“Julie” is the first episode of The Returned that’s not named for or centered on one of The Returned. Or is it? The episode keeps its lips sealed with regard to the outcome of her encounter with Toni’s brother. Maybe she survived, maybe she came back, maybe she had to pay an exorbitant amount of fees when she returned that Catwoman costume to the rental place—“Julie” isn’t into filling in seven years worth of details. And that’s to the The Returned’s advantage.
As the mystery of The Returned seeps forth, “Julie” takes a wider look at the town in which The Returned is set. Camille and Simon feel more like supporting players in other characters’ storylines this week, fitting for an episode that transitions out of the credits to join the living in attendance at Mr. Costa’s funeral. There’s more time spent with Julie, Thomas, and Pierre, each uniquely tied to this little mountain town’s strange streak of bad luck. It seems as if we can see the whole population (and Mrs. Costa, the widower’s widow set off from the wide shot of the funeral as a solitary red dot) in that scene at the cemetery. That’s disproven later in the episode: We can actually see the whole population on the NSA wet dream that Thomas and his gendarmerie cohorts have constructed in their office.
More so than in previous installments, “Julie” casts The Returned as the story of a community recovering from multiple tragedies. Particularly in focus this week: The reign of terror conducted by Toni’s brother. (He still hasn’t been named on screen, which heightens his malevolence while intensifying the gendarmerie’s search for Lucy’s attacker. As far as we know, they’re legitimately seeking a John Doe.) The spree’s impact on the town is told in typically elegant, efficient fashion: Going by the huge bank of monitors at gendarmerie HQ, after the killer ceased killing, the authorities pulled no punches in terms of surveillance. In these technologically advanced times, it’s a common response to calamity. And just in case you were wondering what the producers of The Returned think of such responses, Thomas abuses the hell out of the system in “Julie,” having surreptitiously installed cameras in his own house, the better to monitor his new bride and step-daughter. Of course, this is mirrored by the fact that Simon keeps showing up at the place to stare at Adele through the windows.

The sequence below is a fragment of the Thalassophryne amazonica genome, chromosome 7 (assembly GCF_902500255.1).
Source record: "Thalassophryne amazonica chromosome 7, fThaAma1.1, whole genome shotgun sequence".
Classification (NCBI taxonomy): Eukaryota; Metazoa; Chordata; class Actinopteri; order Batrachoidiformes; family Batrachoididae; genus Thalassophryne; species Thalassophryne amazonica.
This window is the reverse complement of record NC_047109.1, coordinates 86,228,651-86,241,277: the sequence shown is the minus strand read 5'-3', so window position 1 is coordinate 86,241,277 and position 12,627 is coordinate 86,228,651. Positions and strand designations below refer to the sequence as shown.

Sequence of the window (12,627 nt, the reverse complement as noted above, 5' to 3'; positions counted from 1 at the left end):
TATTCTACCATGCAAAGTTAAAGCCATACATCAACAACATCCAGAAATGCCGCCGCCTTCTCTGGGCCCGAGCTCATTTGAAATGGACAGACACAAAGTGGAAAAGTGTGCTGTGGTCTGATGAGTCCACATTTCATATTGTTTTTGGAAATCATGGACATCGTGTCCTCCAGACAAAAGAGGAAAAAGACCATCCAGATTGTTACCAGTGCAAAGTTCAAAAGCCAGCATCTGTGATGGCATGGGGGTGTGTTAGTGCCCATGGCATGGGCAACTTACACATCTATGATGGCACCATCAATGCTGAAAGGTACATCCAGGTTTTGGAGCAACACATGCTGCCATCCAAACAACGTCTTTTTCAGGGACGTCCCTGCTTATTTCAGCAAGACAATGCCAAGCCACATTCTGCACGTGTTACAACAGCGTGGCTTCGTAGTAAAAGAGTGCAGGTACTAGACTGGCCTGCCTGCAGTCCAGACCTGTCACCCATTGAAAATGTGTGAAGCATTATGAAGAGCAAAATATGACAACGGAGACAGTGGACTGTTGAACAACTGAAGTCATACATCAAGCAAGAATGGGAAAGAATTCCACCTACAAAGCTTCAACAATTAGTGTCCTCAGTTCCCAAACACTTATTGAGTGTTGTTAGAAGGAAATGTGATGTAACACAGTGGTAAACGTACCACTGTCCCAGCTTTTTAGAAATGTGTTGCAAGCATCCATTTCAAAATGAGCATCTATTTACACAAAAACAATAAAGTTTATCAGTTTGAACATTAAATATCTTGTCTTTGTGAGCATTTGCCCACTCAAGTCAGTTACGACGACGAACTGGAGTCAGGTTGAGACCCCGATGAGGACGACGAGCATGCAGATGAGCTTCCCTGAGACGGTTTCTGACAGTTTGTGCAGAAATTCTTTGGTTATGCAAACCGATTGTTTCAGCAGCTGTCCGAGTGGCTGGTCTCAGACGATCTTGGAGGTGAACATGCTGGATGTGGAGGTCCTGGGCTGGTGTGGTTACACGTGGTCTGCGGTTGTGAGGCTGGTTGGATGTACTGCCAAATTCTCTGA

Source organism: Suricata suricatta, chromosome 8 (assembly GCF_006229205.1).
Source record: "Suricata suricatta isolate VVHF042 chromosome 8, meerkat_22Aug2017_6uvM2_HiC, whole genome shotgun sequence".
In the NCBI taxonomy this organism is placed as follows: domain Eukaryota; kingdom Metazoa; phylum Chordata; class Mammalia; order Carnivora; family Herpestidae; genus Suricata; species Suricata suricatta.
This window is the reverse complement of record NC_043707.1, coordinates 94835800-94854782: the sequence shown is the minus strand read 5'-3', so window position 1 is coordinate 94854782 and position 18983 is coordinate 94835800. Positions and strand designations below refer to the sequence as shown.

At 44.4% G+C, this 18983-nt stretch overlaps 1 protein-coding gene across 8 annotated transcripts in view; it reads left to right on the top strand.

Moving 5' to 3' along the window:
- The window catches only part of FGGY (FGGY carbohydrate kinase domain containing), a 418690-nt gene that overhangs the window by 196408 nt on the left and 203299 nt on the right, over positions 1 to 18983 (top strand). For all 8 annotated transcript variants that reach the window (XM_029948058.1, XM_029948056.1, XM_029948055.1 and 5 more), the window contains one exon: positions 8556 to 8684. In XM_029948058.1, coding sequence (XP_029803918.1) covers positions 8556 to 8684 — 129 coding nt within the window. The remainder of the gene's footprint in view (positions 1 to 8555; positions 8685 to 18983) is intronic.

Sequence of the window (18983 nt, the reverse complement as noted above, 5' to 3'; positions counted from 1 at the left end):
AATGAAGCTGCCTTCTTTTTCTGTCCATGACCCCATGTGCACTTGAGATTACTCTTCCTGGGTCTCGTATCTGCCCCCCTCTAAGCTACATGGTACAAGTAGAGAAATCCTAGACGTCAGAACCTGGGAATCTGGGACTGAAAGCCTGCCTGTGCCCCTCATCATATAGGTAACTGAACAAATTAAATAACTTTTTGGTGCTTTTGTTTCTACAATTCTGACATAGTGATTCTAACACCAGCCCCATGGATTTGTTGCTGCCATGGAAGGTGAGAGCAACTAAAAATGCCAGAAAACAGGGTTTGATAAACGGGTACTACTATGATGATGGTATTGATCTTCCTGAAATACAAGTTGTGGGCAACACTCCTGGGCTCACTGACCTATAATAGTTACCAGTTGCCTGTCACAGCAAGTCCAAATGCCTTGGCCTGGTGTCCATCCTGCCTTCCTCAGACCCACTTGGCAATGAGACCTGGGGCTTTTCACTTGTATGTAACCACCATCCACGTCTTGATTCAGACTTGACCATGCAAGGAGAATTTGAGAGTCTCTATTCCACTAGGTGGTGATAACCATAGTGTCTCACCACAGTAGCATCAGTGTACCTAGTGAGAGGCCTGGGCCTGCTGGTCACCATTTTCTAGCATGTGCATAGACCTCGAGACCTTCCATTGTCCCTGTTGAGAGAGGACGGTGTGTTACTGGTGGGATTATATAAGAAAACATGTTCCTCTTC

The sight of Thomas’ monitor bank is expertly placed: Three episodes into The Returned, the viewer is in a similar position. We’re staring at the town through our own monitors, convincing ourselves that doing so gives us a sense of the place’s geography. There’s no better example of that than the tunnel haunted by Toni’s brother. The show has given us such a sense of the tunnel’s significance that I instantly tensed up when Celine Sallette ambled down those stairs and into that nightmare corridor. Her attack is depicted in a style nearly identical to Lucy’s: The camera appears to placed in the same location to capture her walking toward the edge of the frame while Toni’s brother walks into it.